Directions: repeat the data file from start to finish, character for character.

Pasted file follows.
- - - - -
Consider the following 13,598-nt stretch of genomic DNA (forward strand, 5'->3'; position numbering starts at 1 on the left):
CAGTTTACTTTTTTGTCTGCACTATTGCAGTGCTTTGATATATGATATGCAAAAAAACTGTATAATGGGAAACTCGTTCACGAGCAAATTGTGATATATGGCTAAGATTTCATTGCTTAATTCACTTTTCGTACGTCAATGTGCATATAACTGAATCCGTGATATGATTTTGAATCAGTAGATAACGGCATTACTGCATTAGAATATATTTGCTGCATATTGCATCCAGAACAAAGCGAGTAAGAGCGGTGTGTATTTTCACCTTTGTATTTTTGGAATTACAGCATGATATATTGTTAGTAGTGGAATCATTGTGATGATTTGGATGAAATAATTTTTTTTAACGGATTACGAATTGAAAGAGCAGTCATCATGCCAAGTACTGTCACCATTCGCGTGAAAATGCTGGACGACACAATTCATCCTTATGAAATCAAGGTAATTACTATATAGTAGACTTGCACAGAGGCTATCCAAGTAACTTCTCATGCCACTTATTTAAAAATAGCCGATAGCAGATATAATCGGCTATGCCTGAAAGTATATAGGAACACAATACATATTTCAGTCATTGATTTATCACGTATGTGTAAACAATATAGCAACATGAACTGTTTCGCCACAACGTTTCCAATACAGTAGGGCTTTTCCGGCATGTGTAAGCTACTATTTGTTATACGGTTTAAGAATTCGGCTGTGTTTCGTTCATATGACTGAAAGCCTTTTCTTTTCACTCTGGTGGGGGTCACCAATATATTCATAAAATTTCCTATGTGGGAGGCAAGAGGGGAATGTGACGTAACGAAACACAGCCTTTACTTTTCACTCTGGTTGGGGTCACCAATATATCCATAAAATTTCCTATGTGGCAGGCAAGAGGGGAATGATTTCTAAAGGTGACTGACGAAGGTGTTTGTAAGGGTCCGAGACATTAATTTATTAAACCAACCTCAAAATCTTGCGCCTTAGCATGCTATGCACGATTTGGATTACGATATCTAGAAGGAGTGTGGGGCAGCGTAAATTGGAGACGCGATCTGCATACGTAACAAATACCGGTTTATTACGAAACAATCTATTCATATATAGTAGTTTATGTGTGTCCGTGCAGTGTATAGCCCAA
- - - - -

Consider the following 13,598-nt stretch of genomic DNA (forward strand, 5'->3'; position numbering starts at 1 on the left):
CAGTTTACTTTTTTGTCTGCACTATTGCAGTGCTTTGATATATGATATGCAAAAAAACTGTATAATGGGAAACTCGTTCACGAGCAAATTGTGATATATGGCTAAGATTTCATTGCTTAATTCACTTTTCGTACGTCAATGTGCATATAACTGAATCCGTGATATGATTTTGAATCAGTAGATAACGGCATTACTGCATTAGAATATATTTGCTGCATATTGCATCCAGAACAAAGCGAGTAAGAGCGGTGTGTATTTTCACCTTTGTATTTTTGGAATTACAGCATGATATATTGTTAGTAGTGGAATCATTGTGATGATTTGGATGAAATAATTTTTTTTAACGGATTACGAATTGAAAGAGCAGTCATCATGCCAAGTACTGTCACCATTCGCGTGAAAATGCTGGACGACACAATTCATCCTTATGAAATCAAGGTAATTACTATATAGTAGACTTGCACAGAGGCTATCCAAGTAACTTCTCATGCCACTTATTTAAAAATAGCCGATAGCAGATATAATCGGCTATGCCTGAAAGTATATAGGAACACAATACATATTTCAGTCATTGATTTATCACGTATGTGTAAACAATATAGCAACATGAACTGTTTCGCCACAACGTTTCCAATACAGTAGGGCTTTTCCGGCATGTGTAAGCTACTATTTGTTATACGGTTTAAGAATTCGGCTGTGTTTCGTTCATATGACTGAAAGCCTTTTCTTTTCACTCTGGTGGGGGTCACCAATATATTCATAAAATTTCCTATGTGGGAGGCAAGAGGGGAATGTGACGTAACGAAACACAGCCTTTACTTTTCACTCTGGTTGGGGTCACCAATATATCCATAAAATTTCCTATGTGGCAGGCAAGAGGGGAATGATTTCTAAAGGTGACTGACGAAGGTGTTTGTAAGGGTCCGAGACATTAATTTATTAAACCAACCTCAAAATCTTGCGCCTTAGCATGCTATGCACGATTTGGATTACGATATCTAGAAGGAGTGTGGGGCAGCGTAAATTGGAGACGCGATCTGCATACGTAACAAATACCGGTTTATTACGAAACAATCTATTCATATATAGTAGTTTATGTGTGTCCGTGCAGTGTATAGCCCAA